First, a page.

I used to worry a lot about being scooped. Now that I am more seasoned, I don't worry quite as much. Even when other researchers are working on similar problems as me, we generally end up with different papers.
When I start working on a project, I try to get my own ideas organized before I look at anyone else's work. That way, my ideas are my own. Once I sort out the problem I am solving and how, then I look at what other researchers have done or are working on. Generally the overlap is slight, but if it is too much I may ditch the project. A problem with that approach is I may rediscover some previously known result.
If someone else is doing something similar, we generally end up with different papers. And that has happened to me a few times. I don't know if that means that I am quirky, or just out in left field. But I do know that when I am intellectually happy with my paper, the outcome tends to be OK. Although it may be stresful getting to the final outcome.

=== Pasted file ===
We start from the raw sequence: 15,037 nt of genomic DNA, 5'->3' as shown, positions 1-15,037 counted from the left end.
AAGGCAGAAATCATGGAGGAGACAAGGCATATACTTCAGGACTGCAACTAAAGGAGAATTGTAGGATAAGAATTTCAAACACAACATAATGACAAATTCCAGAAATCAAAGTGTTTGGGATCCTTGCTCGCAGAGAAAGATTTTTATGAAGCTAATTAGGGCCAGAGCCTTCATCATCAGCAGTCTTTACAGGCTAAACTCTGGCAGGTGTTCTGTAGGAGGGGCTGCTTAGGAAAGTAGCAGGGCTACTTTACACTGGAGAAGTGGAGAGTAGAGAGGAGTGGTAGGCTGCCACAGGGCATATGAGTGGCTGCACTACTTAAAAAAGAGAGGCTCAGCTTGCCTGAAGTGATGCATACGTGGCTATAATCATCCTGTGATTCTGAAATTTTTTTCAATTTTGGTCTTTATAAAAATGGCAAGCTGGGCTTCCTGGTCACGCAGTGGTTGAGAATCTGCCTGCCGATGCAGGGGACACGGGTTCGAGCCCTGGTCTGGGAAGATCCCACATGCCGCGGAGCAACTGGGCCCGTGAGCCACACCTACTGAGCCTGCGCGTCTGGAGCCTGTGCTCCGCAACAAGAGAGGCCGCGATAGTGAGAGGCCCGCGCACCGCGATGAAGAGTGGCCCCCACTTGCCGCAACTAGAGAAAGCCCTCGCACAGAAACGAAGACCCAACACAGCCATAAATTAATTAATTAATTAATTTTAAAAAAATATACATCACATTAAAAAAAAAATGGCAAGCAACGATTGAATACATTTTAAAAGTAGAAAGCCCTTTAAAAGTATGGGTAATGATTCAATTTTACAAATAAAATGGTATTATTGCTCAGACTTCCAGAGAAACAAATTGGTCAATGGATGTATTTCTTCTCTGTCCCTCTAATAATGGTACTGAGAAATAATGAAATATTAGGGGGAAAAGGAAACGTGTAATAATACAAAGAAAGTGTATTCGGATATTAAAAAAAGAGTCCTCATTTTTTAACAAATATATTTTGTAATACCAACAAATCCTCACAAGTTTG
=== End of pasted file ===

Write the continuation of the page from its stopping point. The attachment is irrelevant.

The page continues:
All this is why I now tell students to get their own ideas sorted out, then look at everyone else's papers and then get going. It works out fine as long as the students are well-trained in the basics of the field. And for me, well-trained means deep knowledge of the basics.